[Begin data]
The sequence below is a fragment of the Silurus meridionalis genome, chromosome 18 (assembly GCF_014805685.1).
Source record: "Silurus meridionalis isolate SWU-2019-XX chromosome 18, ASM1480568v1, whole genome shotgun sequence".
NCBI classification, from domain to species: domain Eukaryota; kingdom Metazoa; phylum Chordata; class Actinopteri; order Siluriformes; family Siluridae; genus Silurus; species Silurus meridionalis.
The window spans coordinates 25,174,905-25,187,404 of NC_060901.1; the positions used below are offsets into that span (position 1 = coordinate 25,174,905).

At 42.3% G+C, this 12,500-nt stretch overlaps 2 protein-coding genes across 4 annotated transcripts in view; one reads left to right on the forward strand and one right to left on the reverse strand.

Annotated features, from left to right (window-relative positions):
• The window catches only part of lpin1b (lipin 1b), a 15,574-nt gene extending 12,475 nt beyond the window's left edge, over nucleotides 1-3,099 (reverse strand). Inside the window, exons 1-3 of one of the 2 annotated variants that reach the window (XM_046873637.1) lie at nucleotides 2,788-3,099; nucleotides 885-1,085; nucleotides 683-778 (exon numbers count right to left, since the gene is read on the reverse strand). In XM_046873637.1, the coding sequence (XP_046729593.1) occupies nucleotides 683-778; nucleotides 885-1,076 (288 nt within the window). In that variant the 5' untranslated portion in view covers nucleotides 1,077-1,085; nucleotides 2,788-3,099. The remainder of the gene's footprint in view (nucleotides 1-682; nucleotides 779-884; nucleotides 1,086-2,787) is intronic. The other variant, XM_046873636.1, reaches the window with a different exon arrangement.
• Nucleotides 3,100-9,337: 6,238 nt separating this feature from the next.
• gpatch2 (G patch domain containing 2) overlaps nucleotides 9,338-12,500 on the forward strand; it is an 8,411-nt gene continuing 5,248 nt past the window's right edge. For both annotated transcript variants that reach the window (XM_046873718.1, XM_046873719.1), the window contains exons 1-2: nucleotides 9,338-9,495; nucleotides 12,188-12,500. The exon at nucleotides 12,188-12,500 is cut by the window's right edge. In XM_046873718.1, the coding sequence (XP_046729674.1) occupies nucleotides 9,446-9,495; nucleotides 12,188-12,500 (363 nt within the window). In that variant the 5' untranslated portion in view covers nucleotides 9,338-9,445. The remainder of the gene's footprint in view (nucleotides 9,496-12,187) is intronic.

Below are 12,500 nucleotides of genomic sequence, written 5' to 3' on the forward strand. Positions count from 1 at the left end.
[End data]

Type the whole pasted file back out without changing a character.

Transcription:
The sequence below is a fragment of the Silurus meridionalis genome, chromosome 18 (assembly GCF_014805685.1).
Source record: "Silurus meridionalis isolate SWU-2019-XX chromosome 18, ASM1480568v1, whole genome shotgun sequence".
NCBI classification, from domain to species: domain Eukaryota; kingdom Metazoa; phylum Chordata; class Actinopteri; order Siluriformes; family Siluridae; genus Silurus; species Silurus meridionalis.
The window spans coordinates 25,174,905-25,187,404 of NC_060901.1; the positions used below are offsets into that span (position 1 = coordinate 25,174,905).

At 42.3% G+C, this 12,500-nt stretch overlaps 2 protein-coding genes across 4 annotated transcripts in view; one reads left to right on the forward strand and one right to left on the reverse strand.

Annotated features, from left to right (window-relative positions):
• The window catches only part of lpin1b (lipin 1b), a 15,574-nt gene extending 12,475 nt beyond the window's left edge, over nucleotides 1-3,099 (reverse strand). Inside the window, exons 1-3 of one of the 2 annotated variants that reach the window (XM_046873637.1) lie at nucleotides 2,788-3,099; nucleotides 885-1,085; nucleotides 683-778 (exon numbers count right to left, since the gene is read on the reverse strand). In XM_046873637.1, the coding sequence (XP_046729593.1) occupies nucleotides 683-778; nucleotides 885-1,076 (288 nt within the window). In that variant the 5' untranslated portion in view covers nucleotides 1,077-1,085; nucleotides 2,788-3,099. The remainder of the gene's footprint in view (nucleotides 1-682; nucleotides 779-884; nucleotides 1,086-2,787) is intronic. The other variant, XM_046873636.1, reaches the window with a different exon arrangement.
• Nucleotides 3,100-9,337: 6,238 nt separating this feature from the next.
• gpatch2 (G patch domain containing 2) overlaps nucleotides 9,338-12,500 on the forward strand; it is an 8,411-nt gene continuing 5,248 nt past the window's right edge. For both annotated transcript variants that reach the window (XM_046873718.1, XM_046873719.1), the window contains exons 1-2: nucleotides 9,338-9,495; nucleotides 12,188-12,500. The exon at nucleotides 12,188-12,500 is cut by the window's right edge. In XM_046873718.1, the coding sequence (XP_046729674.1) occupies nucleotides 9,446-9,495; nucleotides 12,188-12,500 (363 nt within the window). In that variant the 5' untranslated portion in view covers nucleotides 9,338-9,445. The remainder of the gene's footprint in view (nucleotides 9,496-12,187) is intronic.

Below are 12,500 nucleotides of genomic sequence, written 5' to 3' on the forward strand. Positions count from 1 at the left end.